I read my book until about 11pm and then fell asleep with no problem. I thought I’d be up all night worrying, but surprisingly I slept like a rock!
At 5am my alarm went off and I was up. Right away I made and drank about half a cup of coffee and half a bottle of orange juice. I ate a Clif bar and a Kit’s Organic bar. This was all by 5:30 and then I cut myself off of fluids and food. At 7am I ate a banana. I met my parents in the hotel lobby a little before 7:30 and we took the short walk (less than a mile) to the starting area. It was already rainy and cold and I was so discouraged I can’t even tell you. “Why can’t it just be dry?” was all I could think. One perk of a small race was that there was none of the chaos that I’m used to at the starting area. I stood in line for all of about 5 minutes and got to use a real bathroom instead of a port-a-potty. I handed my bags (one for mid-race supplies and one for post-race items) to my parents and easily got in line for there start. No corrals here, just jump in wherever!
I liked that the bibs were color-coded. Green was for newbies!
I look worried, don’t I?
And we’re off! (To make things a little more like home, I was listening to the Rocky anthem on my iPod)
My only goal for this race was to finish and hopefully not come in last. I honestly had no time goal as I had no idea how the hills would affect me. I’m having a little bit of a hard time remembering now, but I think my plan was to aim for a 12 minute pace for the first 13 miles and then allow myself to ease back to a 15 minute pace for the last half of the race if I was really hurting. This shows where my head was at, totally doubting myself, but I didn’t want to make the mistake of pushing too hard and then not finishing. I told myself I’d jog it nice and comfortable and walk whenever I needed to.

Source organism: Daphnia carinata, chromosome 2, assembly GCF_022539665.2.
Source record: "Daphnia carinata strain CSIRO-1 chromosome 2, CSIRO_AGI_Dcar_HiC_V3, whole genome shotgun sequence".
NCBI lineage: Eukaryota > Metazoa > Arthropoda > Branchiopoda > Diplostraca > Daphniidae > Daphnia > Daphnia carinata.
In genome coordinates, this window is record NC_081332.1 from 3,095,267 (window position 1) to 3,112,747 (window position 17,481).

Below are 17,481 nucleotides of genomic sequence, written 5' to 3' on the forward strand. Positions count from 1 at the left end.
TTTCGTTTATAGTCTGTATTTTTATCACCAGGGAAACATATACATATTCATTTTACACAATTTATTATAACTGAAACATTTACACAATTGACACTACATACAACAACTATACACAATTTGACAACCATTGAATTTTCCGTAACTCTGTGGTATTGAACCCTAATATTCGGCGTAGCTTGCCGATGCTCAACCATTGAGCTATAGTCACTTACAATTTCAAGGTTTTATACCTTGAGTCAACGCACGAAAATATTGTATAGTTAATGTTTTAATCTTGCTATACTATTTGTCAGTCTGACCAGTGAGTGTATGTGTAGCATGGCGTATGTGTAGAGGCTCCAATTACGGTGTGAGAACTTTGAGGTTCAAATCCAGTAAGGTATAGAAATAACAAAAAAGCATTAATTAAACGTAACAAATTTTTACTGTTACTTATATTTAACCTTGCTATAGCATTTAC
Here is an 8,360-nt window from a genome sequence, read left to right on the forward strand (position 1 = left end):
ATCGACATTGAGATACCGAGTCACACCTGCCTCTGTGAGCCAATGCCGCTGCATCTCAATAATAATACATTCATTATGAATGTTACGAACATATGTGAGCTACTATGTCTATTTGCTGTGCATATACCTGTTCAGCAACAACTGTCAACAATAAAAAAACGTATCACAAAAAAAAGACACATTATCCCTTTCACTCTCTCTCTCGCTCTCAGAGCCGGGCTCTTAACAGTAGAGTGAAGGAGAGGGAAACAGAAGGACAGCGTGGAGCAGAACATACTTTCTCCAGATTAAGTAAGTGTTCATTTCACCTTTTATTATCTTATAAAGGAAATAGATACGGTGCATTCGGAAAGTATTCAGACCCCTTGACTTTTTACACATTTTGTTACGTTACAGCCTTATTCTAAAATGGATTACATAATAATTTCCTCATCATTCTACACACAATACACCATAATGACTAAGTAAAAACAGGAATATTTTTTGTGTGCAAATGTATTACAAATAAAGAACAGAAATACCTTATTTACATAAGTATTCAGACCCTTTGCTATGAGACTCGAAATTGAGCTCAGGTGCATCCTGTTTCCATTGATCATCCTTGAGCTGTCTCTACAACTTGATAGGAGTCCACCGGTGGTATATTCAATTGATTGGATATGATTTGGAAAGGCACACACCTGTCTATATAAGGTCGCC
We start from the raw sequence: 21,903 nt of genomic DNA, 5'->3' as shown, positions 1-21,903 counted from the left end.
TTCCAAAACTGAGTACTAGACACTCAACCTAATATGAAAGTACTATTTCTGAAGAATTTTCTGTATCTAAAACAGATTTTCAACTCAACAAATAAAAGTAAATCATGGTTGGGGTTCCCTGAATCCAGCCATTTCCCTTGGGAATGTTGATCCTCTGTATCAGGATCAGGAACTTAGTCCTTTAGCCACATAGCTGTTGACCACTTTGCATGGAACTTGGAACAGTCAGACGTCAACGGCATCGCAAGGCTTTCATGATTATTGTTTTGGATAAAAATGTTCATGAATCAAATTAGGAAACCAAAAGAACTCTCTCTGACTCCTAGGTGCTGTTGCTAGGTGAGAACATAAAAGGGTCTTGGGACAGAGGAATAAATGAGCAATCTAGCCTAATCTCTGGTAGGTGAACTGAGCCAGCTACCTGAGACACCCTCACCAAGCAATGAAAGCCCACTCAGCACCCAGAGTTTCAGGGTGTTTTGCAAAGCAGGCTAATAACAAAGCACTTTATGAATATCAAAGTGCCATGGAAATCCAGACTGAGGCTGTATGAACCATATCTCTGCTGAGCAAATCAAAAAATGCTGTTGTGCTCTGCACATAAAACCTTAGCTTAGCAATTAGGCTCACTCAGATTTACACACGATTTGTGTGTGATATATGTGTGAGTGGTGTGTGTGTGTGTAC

I started the race with my water bottles in my fuel belt empty, but with pieces of Nuun electrolyte tabs already in them. The water stops were very evenly spaced every 2 miles which made planning for them easy. At most of the stops I slowed down to take a cup of water (most had roughly 7 ounces in them) and would pour the cup into one of my bottles which I’d sip on until the next stop. Throughout the whole race I think I ended up taking about 8 cups for a total of about 56 ounces! I have no idea if experienced marathoners would say that’s a good amount or not (it was about 44 degrees out but felt colder with the wind and rain), but I felt good about it as I normally struggle to force myself to drink. I never felt dehydrated or nauseous. I didn’t feel like I had water glurging around inside me and didn’t have to stop to use a bathroom the whole race, so I consider this a success.
As for calories (since the Nuun electrolyte tabs are basically calorie-free and I don’t drink Gatorade) I use hammer gels and took one at the 6, 12, 18, and 22 mile marks. This seemed to work really well for me.
Okay, back to the race. I noticed I was running pretty consistently and effortlessly at a 11:45 average pace so my new plan of action became to stick with that or slightly slower until halfway and then re-evaluate. At mile 9 I stopped to walk and text my mom. The plan was for them to meet me at mile 12, so I let her know that I was roughly 30 minutes out.
There were a couple of rough patches where the wind really started blowing the rain in my face and I started feeling sorry for myself, thinking things like “Why couldn’t the weather have been nice?”, “Why am I out here doing this?”, and “I can’t believe I have 5-7 hours of this ahead of me”, but those moments were very brief, and most of the time I was having a ball! The scenery, even in the rain was gorgeous and I was having so much fun! I couldn’t believe how the time and miles were just flying by.